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Re: [PATCH] Add gimple subclasses for every gimple code (was Re: [PATCH 0/6] Conversion of gimple types to C++ inheritance (v3))
- From: Michael Matz <matz at suse dot de>
- To: David Malcolm <dmalcolm at redhat dot com>
- Cc: Andrew MacLeod <amacleod at redhat dot com>, Jeff Law <law at redhat dot com>, gcc-patches at gcc dot gnu dot org
- Date: Thu, 7 Nov 2013 15:42:52 +0100 (CET)
- Subject: Re: [PATCH] Add gimple subclasses for every gimple code (was Re: [PATCH 0/6] Conversion of gimple types to C++ inheritance (v3))
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- References: <5271CBF9 dot 2070005 at redhat dot com> <1383236801-13234-1-git-send-email-dmalcolm at redhat dot com> <52741EE2 dot 3030100 at redhat dot com> <1383671947 dot 5282 dot 93 dot camel at surprise> <alpine dot LNX dot 2 dot 00 dot 1311061616310 dot 11100 at wotan dot suse dot de> <1383800204 dot 31927 dot 33 dot camel at surprise>
On Wed, 6 Nov 2013, David Malcolm wrote:
> > I don't like that. The empty classes are just useless, they imply a
> > structure that isn't really there, some of the separate gimple codes
> > are basically selectors of specific subtypes of a generic concept,
> > without additional data or methods; creating a type for those is
> > confusing.
> A type system does more than just express memory layouts:
I know all that. But there's a point on the scale from a void* type
system to a different-type-for-everything system where the advantages of a
more complex type system are anulled by the disadvantages of a more
complex type system. And I'm merely of the opinion that you crossed that
point with this separation.
You know we could have a typesystem where every different natural number
is a type (and with C++ we _really_ could do that). Obviously that's also
a reductio ad absurdum, but it demonstrates the point that there _are_
type systems with a too low complexity to expressiveness ratio.
> * it permits the proof of absence of certain bugs
> * it supports abstraction
> * it documents the intent of the code
Well, yes. You can document code with other things than types, you can
add abstractions via different means, and certain bugs can indeed only be
ruled out by different static types.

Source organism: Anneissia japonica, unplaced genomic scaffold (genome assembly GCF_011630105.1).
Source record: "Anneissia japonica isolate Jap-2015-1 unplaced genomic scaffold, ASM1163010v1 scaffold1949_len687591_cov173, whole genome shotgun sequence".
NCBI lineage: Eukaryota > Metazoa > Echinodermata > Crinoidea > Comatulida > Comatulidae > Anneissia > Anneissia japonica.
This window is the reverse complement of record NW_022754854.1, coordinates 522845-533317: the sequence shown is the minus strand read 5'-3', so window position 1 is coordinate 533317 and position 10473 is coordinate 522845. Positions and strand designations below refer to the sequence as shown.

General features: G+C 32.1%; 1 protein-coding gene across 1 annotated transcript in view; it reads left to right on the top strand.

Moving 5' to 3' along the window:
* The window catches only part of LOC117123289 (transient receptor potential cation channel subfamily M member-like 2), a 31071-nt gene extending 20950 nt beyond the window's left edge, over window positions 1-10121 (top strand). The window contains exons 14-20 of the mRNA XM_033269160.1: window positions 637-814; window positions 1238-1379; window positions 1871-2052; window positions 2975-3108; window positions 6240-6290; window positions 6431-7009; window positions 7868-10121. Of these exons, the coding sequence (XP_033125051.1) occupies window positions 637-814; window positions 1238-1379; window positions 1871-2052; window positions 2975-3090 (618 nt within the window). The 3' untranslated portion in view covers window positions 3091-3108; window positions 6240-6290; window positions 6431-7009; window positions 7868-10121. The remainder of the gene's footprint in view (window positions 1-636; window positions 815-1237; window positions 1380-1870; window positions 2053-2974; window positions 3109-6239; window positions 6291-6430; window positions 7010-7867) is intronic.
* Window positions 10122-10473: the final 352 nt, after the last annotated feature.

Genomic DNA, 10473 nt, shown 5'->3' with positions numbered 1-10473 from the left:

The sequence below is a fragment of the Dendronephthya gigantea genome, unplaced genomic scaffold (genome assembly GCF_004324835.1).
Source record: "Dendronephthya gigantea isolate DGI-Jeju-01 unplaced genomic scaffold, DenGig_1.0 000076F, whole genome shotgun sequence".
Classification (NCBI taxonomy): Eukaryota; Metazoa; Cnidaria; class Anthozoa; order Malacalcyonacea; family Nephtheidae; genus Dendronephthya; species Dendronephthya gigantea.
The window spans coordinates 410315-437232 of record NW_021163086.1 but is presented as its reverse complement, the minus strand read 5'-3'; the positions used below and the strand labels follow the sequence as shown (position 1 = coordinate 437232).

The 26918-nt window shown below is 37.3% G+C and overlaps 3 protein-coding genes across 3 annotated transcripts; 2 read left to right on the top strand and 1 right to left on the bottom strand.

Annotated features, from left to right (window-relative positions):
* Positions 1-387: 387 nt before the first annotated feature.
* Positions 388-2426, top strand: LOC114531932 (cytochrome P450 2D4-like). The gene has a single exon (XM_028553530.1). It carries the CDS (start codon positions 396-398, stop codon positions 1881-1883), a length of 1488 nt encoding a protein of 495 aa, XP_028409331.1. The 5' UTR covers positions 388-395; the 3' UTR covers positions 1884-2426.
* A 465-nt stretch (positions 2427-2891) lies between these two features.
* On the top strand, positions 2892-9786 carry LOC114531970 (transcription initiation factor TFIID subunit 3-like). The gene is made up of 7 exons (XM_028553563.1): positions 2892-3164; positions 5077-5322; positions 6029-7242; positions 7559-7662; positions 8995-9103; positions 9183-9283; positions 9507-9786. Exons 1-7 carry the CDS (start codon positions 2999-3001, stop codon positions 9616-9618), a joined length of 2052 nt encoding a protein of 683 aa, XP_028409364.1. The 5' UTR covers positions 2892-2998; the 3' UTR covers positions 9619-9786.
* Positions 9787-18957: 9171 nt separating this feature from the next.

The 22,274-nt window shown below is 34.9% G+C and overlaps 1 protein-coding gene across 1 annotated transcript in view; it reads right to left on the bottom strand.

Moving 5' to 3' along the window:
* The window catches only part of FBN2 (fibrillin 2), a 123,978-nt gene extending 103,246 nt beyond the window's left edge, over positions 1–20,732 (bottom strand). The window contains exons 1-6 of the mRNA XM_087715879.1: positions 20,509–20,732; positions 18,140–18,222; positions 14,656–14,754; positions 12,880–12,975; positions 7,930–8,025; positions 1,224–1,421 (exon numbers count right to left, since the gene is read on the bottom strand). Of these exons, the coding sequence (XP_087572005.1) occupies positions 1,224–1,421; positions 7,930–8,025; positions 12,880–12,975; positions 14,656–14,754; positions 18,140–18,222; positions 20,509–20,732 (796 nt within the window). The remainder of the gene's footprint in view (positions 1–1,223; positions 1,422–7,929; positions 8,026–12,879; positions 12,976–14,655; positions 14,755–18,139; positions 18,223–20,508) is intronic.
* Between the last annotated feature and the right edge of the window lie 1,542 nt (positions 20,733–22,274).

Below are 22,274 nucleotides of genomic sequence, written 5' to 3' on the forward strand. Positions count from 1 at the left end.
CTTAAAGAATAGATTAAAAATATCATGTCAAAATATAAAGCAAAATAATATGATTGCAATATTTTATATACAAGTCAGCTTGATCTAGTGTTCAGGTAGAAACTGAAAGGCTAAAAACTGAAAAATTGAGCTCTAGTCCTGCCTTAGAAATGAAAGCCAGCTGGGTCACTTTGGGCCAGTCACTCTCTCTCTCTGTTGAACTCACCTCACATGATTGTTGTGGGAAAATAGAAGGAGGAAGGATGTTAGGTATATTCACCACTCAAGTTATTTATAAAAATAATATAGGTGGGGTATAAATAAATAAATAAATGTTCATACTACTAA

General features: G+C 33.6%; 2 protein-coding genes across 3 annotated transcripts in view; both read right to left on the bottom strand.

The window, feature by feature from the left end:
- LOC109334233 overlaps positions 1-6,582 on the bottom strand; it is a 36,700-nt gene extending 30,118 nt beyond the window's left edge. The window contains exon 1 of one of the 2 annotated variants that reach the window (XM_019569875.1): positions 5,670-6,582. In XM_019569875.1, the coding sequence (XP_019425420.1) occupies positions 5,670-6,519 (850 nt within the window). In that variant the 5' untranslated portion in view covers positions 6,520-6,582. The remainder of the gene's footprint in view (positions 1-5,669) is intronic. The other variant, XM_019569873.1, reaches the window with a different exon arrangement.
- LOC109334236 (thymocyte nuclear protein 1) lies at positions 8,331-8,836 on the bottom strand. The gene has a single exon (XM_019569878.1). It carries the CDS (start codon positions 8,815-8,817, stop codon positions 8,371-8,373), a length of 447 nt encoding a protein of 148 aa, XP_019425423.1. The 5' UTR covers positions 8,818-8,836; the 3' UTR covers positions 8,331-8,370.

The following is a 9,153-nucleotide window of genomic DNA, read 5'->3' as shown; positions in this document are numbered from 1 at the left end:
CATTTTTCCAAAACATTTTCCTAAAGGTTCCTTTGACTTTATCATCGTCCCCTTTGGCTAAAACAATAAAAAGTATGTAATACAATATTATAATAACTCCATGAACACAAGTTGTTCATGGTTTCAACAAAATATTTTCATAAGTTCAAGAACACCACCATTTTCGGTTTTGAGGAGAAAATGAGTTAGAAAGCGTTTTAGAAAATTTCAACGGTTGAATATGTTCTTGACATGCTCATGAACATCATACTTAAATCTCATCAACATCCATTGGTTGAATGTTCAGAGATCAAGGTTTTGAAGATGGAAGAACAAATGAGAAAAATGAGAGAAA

In my mind types should abstract different larger concepts foremost (and
not every little aspect of a concept). Only _then_ should they be used
for other effects like the above, and only if the disadvantages don't
overshadow that. Disadvantages being mostly simply more complexity: which
types relate to others in which way; what are the methods you can do with
that but not the other type; which are the members of the 100 types there
are (and if a type system is too large to be used only by IDEs with code
completion, then it's too complex); and of course also simply having to
write more text when you can't use the same gimple variable for several
> To give an example from the patch, the proposed gimple_statement_switch
> subclass of gimple_statement_with_ops adds no extra fields, but it adds
> the invariant that (assuming the ptr is non-NULL), that code ==
> GIMPLE_SWITCH, or, more intuitively, "it's a switch statement".
> This means that if we have a gimple_statement_switch, that both a human
> reading the code and the compiler can "know" at compile-time that the
> code == GIMPLE_SWITCH.
But a gimple switch is actually a special case of a gimple conditional
jump (the normal GIMPLE_COND being another) which itself is a special
case of a gimple control transfer (a thing causing one or multiple
outgoing edges and ending a basic block). That enlightens that your
hierarchy might not actually be the best split of types, it's merely a
formal translation of gimple codes into types.
And I question exactly that automatic introduction of types. There's not
enough human thought put into the hierarchy to warrant the change. Types
are a fundament and they shouldn't be introduced lightly. As gimple codes
are simply flat it doesn't matter so much that the inherent structure of
gimple statements isn't reflected (although there _is_ some structure by
having the with_ops and with_mem_ops codes be together). But for a _type
hierarchy_ I would pretty much require that real thought and insights are
put into it.
> Consider tree-switch-conversion.c: this contains various "gimple"
> variables but they don't work on arbitrary gimple; they require code ==
> We could be doing this directly in the type system, and using the
> compiler to check it.
Then please do that while introducing one new type.
> > The fewer
> > types the better IMO.
> There's a reductio ad absurdum of that argument:
See above for my variant of that showing that it also goes into the other
direction of more types.
P.S.: And do away with the "_statement" part of the type, gimple_switch
ought to be enough.